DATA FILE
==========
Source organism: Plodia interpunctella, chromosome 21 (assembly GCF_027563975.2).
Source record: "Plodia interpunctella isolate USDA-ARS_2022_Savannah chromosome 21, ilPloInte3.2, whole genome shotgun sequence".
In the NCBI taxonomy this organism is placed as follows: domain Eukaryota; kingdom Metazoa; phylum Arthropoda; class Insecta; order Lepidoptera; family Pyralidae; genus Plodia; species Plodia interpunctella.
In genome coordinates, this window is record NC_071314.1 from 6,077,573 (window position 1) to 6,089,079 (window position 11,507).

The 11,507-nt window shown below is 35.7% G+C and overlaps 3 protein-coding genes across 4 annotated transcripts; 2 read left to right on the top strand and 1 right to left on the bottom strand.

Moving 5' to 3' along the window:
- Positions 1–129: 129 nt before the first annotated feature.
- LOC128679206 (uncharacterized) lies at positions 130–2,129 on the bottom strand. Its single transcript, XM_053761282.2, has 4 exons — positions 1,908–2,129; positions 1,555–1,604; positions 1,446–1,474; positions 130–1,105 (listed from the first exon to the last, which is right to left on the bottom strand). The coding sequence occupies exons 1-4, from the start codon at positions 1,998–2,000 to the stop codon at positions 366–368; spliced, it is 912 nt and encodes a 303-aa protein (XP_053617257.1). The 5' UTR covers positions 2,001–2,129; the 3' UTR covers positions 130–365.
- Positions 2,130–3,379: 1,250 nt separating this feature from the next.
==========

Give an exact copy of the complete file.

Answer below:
Source organism: Plodia interpunctella, chromosome 21 (assembly GCF_027563975.2).
Source record: "Plodia interpunctella isolate USDA-ARS_2022_Savannah chromosome 21, ilPloInte3.2, whole genome shotgun sequence".
In the NCBI taxonomy this organism is placed as follows: domain Eukaryota; kingdom Metazoa; phylum Arthropoda; class Insecta; order Lepidoptera; family Pyralidae; genus Plodia; species Plodia interpunctella.
In genome coordinates, this window is record NC_071314.1 from 6,077,573 (window position 1) to 6,089,079 (window position 11,507).

The 11,507-nt window shown below is 35.7% G+C and overlaps 3 protein-coding genes across 4 annotated transcripts; 2 read left to right on the top strand and 1 right to left on the bottom strand.

Moving 5' to 3' along the window:
- Positions 1–129: 129 nt before the first annotated feature.
- LOC128679206 (uncharacterized) lies at positions 130–2,129 on the bottom strand. Its single transcript, XM_053761282.2, has 4 exons — positions 1,908–2,129; positions 1,555–1,604; positions 1,446–1,474; positions 130–1,105 (listed from the first exon to the last, which is right to left on the bottom strand). The coding sequence occupies exons 1-4, from the start codon at positions 1,998–2,000 to the stop codon at positions 366–368; spliced, it is 912 nt and encodes a 303-aa protein (XP_053617257.1). The 5' UTR covers positions 2,001–2,129; the 3' UTR covers positions 130–365.
- Positions 2,130–3,379: 1,250 nt separating this feature from the next.